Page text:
Zhang Yimou’s highly stylized period epic “Shadow” was the numerical winner at Sunday’s Asian Film Awards in Hong Kong. It bagged four technical awards. But the major prizes went to Japanese and Korean filmmakers.
Kore-eda Hirokazu’s “Shoplifters,” a Japanese drama about a family surviving on shoplifting, was named best picture. The film had been the surprise Palme d’Or winner at the Cannes festival last year, but has since won wide acclaim and achieved record scores at the Japanese and Chinese box office.“Shoplifters” also won best original music with Japanese music pioneer Hosono Haruomi’s score.
South Korean director Lee Chang-dong (“Secret Sunshine,” “Peppermint Candy”) won the best director prize for the psychological drama “Burning”, which Lee also co-wrote as an adaptation of a Murakami Haruki short story. Going into the ceremony, “Burning” was the favorite, having been nominated in eight categories. Lee was also presented with a lifetime achievement award, to which Lee responded that he did not deserve the title, and that he was still very young.
Japanese actor Yakusho Koji (“Babel,” “Memoirs of a Geisha”) was the media’s darling at the event held at the TVB studios. Yakusho was mobbed by the media the backstage after winning best actor for his role in crime thriller “The Blood of Wolves” and a special prize for excellence in Asian Cinema. He said he was surprised by the big win and jokingly said he would use the two awards as dumbbells to train his arm muscles.
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Tsukamoto Shinya won best editing for his drama “Killing”. The Japanese actor-director paid tribute to his long-time creative partner, musician Ishikawa Chu, who passed away during the production of “Killing”.
The best actress prize went to Samal Yeslyamova for her role in drama “Ayka,” a film co-produced by five countries. Yeslyamova said shooting began just five days after giving birth to her child.
Hong Kong actress Kara Wai claimed the AFA’s best supporting actress for the second time — also her third AFA award — for her role in the transgender drama “Tracey.” Wai plays the wife of a transgender woman.
Hong Kong’s Ma Kwong-wing won best production design for his breathtaking aesthetics in “Shadow.” These drew their inspiration from classical Chinese ink paintings. The film’s costume designer Chen Minzheng was also a prize winner on Sunday. The best cinematography award went to Zhang’s long-time collaborator Zhao Xiaoding, who makes his debut as a feature director later this year. Yang Jiang and Zhao Nan together won the best sound award.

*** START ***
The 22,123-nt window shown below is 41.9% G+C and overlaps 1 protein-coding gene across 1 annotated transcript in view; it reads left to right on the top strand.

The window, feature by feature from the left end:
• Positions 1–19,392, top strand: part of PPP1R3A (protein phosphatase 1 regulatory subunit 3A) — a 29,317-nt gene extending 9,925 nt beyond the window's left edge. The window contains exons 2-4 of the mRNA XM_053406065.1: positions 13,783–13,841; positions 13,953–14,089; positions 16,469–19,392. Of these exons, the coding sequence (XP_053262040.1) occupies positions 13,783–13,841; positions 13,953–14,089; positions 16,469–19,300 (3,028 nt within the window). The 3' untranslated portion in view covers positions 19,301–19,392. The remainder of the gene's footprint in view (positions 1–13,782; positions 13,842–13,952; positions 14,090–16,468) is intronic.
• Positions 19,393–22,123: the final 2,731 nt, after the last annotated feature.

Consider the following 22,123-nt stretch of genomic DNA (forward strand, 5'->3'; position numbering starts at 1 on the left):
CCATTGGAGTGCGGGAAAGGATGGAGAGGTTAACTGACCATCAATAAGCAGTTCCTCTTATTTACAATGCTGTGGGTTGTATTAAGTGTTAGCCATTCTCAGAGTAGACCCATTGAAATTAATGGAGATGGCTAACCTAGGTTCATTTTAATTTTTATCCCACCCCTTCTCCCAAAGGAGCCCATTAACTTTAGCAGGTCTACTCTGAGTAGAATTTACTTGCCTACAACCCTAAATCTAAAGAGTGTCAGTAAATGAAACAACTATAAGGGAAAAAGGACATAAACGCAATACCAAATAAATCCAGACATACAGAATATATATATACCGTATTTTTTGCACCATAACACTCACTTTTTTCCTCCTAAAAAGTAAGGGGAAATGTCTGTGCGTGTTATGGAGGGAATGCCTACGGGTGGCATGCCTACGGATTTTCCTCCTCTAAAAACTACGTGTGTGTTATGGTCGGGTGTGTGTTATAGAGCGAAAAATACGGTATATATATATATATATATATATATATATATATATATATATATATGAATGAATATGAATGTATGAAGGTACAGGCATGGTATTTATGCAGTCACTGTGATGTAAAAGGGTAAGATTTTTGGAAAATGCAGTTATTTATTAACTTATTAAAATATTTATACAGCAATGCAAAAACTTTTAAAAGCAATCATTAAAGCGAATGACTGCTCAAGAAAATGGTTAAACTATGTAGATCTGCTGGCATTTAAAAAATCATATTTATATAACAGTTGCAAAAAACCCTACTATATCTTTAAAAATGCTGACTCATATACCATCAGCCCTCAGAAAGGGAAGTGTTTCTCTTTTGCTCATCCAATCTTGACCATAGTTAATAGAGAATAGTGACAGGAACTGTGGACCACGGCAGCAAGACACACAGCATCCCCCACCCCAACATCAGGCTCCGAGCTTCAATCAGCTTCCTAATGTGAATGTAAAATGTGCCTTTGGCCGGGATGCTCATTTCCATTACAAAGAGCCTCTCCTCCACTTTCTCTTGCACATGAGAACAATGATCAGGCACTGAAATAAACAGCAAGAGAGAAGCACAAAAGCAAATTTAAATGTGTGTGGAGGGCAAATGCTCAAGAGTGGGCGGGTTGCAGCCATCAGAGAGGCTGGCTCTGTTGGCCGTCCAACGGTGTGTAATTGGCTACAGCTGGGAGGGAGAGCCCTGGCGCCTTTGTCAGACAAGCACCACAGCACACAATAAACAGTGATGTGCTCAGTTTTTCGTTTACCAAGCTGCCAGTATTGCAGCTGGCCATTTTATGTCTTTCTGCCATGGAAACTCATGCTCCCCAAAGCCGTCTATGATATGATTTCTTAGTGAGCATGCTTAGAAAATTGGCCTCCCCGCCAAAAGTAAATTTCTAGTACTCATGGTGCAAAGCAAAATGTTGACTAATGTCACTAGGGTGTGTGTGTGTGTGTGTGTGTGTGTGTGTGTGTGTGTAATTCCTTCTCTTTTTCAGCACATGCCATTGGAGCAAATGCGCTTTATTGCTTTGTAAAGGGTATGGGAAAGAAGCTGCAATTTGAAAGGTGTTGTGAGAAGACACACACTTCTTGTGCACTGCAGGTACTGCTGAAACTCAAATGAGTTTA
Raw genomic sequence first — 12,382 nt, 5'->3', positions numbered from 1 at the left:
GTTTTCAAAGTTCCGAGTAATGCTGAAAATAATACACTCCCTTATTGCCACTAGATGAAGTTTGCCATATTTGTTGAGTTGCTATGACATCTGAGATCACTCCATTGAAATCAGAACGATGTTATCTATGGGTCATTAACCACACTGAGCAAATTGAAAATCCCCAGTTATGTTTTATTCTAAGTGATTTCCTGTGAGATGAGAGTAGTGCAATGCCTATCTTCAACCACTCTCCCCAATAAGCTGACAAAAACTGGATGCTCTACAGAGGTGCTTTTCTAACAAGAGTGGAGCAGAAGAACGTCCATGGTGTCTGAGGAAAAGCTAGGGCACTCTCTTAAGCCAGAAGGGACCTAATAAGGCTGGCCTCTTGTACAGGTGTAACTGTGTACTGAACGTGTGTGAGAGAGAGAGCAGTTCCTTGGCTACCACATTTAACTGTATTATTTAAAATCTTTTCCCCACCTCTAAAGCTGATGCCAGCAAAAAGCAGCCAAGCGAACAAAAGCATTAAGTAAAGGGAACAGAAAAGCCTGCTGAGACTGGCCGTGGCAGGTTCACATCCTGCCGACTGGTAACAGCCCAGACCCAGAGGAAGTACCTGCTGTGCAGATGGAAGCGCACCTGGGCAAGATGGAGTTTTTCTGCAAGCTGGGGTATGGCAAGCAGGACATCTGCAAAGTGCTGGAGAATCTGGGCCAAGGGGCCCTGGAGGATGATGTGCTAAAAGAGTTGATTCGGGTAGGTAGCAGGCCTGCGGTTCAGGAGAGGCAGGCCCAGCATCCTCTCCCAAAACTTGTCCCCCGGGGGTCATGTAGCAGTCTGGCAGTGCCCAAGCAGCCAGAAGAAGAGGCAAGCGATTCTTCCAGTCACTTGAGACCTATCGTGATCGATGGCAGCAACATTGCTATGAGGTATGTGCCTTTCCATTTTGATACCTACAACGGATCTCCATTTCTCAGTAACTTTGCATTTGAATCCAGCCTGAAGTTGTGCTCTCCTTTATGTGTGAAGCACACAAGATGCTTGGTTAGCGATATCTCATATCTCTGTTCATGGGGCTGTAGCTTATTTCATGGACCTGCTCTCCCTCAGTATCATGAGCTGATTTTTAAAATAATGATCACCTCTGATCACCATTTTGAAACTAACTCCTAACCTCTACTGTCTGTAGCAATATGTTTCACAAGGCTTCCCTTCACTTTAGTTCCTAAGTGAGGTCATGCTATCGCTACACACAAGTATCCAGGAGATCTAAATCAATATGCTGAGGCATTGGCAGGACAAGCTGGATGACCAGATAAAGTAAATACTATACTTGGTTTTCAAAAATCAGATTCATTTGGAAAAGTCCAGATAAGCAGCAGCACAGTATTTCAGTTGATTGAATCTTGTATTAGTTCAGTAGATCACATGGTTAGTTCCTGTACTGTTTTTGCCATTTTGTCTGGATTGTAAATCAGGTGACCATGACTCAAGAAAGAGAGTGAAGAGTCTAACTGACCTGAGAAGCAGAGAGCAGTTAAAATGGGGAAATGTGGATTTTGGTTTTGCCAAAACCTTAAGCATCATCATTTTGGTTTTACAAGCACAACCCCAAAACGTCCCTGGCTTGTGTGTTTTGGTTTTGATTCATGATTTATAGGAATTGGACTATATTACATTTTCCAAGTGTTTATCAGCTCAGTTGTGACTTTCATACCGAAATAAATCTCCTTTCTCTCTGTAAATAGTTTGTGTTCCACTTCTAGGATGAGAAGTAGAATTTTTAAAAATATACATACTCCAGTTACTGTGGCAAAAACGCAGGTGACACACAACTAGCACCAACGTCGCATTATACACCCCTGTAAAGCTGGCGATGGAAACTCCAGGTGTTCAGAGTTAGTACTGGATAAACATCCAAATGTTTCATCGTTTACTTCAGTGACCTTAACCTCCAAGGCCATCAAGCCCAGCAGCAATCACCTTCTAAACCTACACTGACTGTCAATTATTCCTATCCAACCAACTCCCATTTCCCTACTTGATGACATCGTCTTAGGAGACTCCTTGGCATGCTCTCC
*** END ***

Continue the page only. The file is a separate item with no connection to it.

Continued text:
Chinese auteur Jia Zhangke won best screenplay for “Ash is Purest White.” Zhang Yu, who plays a leukaemia patient in Chinese comedy “Dying to Survive,” won best supporting actor after losing the title at Golden Horse in Taiwan.
Hong Kong writer-director Oliver Chan Siu-kuen won the hearts of the jury with “Still Human,” a dramedy about a relationship between a Filipina maid and her disabled employer, played by Anthony Wong Chau-sang. Chan went home with the best new director award. The nine member jury was led by actress-director Joan Chen and Japanese star Ken Watanabe.
Chinese actor Johnny Huang Jingyu, who plays a young sniper in Dante Lam’s propaganda action blockbuster “Operation Red Sea,” was named best newcomer. The film also won the award for 2018’s highest grossing Asian film.
Celebrating the centenary of Korean cinema was one of the highlights at last night’s AFA. But instead of just looking back, the event also had high expectations for the future of Korean cinema. South Korean actor Park Seo-jun (“Midnight Runners,” “The Chronicles of Evil”) was presented the AFA Rising Star award. Singer-songwriter, Kim Jae-joong collected the AFA Next Generation award.
The prize for best visual effects went to Alex Lim Hung-fung in Hong Kong-mainland action film “Project Gutenberg.”